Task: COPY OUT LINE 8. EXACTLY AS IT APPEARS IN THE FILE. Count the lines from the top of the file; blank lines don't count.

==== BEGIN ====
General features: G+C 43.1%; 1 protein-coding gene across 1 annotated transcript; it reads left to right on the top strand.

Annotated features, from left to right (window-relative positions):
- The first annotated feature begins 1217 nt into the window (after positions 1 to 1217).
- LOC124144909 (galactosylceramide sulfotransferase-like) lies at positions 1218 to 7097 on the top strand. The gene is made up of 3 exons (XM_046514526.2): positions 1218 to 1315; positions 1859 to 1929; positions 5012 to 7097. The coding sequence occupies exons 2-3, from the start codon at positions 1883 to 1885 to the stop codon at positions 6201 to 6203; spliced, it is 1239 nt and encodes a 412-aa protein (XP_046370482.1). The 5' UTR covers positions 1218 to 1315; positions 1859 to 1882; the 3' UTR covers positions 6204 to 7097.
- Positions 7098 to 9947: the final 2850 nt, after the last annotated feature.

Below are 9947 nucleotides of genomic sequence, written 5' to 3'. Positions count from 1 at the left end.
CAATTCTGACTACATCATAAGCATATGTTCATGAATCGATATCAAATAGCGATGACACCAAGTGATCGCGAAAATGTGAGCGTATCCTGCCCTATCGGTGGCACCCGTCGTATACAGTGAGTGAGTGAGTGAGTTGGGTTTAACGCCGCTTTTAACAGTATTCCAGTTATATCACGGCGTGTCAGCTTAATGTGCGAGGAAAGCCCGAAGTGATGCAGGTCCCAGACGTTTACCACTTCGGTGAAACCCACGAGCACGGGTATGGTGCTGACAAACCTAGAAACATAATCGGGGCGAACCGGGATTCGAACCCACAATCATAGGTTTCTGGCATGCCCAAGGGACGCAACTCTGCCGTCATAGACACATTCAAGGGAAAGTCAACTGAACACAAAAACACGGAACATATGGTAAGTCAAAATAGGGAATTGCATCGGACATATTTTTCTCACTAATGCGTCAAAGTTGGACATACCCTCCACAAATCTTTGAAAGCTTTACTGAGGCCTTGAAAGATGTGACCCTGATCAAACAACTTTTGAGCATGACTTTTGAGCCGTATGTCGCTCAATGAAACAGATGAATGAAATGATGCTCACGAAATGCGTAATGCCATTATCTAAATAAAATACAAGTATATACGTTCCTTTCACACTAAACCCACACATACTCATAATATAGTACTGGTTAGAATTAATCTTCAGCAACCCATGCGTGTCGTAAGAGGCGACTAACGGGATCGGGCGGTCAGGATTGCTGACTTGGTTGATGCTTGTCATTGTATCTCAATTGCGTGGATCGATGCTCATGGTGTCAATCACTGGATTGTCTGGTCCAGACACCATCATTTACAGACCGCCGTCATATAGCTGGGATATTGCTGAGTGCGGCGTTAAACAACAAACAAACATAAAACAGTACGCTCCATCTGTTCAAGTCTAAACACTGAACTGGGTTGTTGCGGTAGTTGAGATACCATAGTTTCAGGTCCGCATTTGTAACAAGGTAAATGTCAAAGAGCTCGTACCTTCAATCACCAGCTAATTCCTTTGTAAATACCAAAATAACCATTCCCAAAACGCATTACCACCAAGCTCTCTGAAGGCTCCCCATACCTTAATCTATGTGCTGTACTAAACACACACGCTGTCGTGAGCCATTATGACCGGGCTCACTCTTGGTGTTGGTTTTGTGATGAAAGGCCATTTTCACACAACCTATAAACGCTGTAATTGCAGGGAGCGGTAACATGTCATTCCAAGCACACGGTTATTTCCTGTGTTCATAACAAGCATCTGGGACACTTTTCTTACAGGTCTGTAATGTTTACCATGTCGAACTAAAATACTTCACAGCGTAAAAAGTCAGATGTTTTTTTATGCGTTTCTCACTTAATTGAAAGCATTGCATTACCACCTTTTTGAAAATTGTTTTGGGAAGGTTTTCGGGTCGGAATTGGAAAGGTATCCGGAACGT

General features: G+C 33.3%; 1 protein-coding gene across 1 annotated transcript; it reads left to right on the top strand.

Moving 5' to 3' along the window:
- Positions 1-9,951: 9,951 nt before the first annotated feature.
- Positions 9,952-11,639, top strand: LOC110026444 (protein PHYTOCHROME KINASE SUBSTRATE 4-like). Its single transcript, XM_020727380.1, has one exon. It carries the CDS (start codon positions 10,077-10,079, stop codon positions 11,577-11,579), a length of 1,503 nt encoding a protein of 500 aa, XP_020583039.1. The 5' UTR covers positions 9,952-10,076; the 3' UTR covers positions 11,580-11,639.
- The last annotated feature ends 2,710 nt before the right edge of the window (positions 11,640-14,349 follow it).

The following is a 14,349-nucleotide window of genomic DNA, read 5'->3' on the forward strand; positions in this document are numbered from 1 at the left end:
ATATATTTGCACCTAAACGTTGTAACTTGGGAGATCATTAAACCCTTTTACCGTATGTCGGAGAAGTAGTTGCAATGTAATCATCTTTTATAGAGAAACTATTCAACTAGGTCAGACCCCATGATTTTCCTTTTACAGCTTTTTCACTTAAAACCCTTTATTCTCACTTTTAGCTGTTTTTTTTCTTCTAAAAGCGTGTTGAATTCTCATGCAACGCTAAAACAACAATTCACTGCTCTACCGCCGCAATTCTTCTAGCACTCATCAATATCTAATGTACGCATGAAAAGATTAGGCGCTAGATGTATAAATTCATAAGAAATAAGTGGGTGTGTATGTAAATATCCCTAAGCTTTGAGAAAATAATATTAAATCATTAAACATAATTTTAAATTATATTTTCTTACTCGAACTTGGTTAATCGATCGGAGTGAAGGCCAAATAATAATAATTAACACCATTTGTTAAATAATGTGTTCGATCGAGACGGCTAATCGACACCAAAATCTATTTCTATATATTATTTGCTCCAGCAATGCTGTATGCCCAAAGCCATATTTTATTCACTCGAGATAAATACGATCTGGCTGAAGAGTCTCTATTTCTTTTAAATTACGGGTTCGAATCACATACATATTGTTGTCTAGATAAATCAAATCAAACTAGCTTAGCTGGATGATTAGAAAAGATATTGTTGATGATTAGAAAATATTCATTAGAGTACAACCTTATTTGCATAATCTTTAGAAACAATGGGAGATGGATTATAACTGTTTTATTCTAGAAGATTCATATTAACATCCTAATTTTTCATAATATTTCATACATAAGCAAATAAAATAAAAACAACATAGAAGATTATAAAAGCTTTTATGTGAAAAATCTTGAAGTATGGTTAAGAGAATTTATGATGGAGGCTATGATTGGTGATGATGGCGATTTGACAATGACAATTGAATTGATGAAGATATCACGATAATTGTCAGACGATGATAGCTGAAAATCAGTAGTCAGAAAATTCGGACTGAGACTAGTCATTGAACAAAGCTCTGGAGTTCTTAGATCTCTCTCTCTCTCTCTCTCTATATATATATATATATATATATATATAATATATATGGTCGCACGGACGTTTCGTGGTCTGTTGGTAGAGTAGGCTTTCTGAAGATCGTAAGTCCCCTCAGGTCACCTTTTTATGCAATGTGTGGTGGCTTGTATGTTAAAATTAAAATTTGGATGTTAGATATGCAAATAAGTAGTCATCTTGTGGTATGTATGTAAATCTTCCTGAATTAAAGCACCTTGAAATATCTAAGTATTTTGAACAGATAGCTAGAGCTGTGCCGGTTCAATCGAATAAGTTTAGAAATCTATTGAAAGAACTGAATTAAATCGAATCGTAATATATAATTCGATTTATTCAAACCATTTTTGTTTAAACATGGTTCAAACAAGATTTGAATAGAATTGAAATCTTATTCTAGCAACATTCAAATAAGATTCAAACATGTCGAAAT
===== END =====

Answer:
General features: G+C 33.3%; 1 protein-coding gene across 1 annotated transcript; it reads left to right on the top strand.